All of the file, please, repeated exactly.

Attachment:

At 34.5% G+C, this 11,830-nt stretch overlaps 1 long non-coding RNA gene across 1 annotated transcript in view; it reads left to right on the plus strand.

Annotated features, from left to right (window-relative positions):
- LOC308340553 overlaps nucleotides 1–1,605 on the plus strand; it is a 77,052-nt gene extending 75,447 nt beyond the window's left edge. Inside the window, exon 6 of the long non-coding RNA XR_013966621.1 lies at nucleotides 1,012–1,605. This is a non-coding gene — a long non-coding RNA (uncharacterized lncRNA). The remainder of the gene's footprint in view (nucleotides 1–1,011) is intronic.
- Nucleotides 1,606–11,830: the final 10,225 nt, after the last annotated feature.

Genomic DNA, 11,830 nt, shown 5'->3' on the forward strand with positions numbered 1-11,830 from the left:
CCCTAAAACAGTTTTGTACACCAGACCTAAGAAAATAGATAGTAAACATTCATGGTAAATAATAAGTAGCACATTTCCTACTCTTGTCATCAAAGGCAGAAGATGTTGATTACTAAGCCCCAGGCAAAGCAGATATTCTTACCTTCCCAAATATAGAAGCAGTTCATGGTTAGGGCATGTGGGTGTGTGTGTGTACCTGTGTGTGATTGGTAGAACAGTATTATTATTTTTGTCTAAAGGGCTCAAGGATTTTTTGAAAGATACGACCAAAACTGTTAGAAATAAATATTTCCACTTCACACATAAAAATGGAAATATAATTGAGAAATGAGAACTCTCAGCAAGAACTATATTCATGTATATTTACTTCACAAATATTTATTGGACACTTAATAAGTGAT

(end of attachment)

At 34.5% G+C, this 11,830-nt stretch overlaps 1 long non-coding RNA gene across 1 annotated transcript in view; it reads left to right on the plus strand.

Annotated features, from left to right (window-relative positions):
- LOC308340553 overlaps nucleotides 1–1,605 on the plus strand; it is a 77,052-nt gene extending 75,447 nt beyond the window's left edge. Inside the window, exon 6 of the long non-coding RNA XR_013966621.1 lies at nucleotides 1,012–1,605. This is a non-coding gene — a long non-coding RNA (uncharacterized lncRNA). The remainder of the gene's footprint in view (nucleotides 1–1,011) is intronic.
- Nucleotides 1,606–11,830: the final 10,225 nt, after the last annotated feature.

Genomic DNA, 11,830 nt, shown 5'->3' on the forward strand with positions numbered 1-11,830 from the left:
CCCTAAAACAGTTTTGTACACCAGACCTAAGAAAATAGATAGTAAACATTCATGGTAAATAATAAGTAGCACATTTCCTACTCTTGTCATCAAAGGCAGAAGATGTTGATTACTAAGCCCCAGGCAAAGCAGATATTCTTACCTTCCCAAATATAGAAGCAGTTCATGGTTAGGGCATGTGGGTGTGTGTGTGTACCTGTGTGTGATTGGTAGAACAGTATTATTATTTTTGTCTAAAGGGCTCAAGGATTTTTTGAAAGATACGACCAAAACTGTTAGAAATAAATATTTCCACTTCACACATAAAAATGGAAATATAATTGAGAAATGAGAACTCTCAGCAAGAACTATATTCATGTATATTTACTTCACAAATATTTATTGGACACTTAATAAGTGAT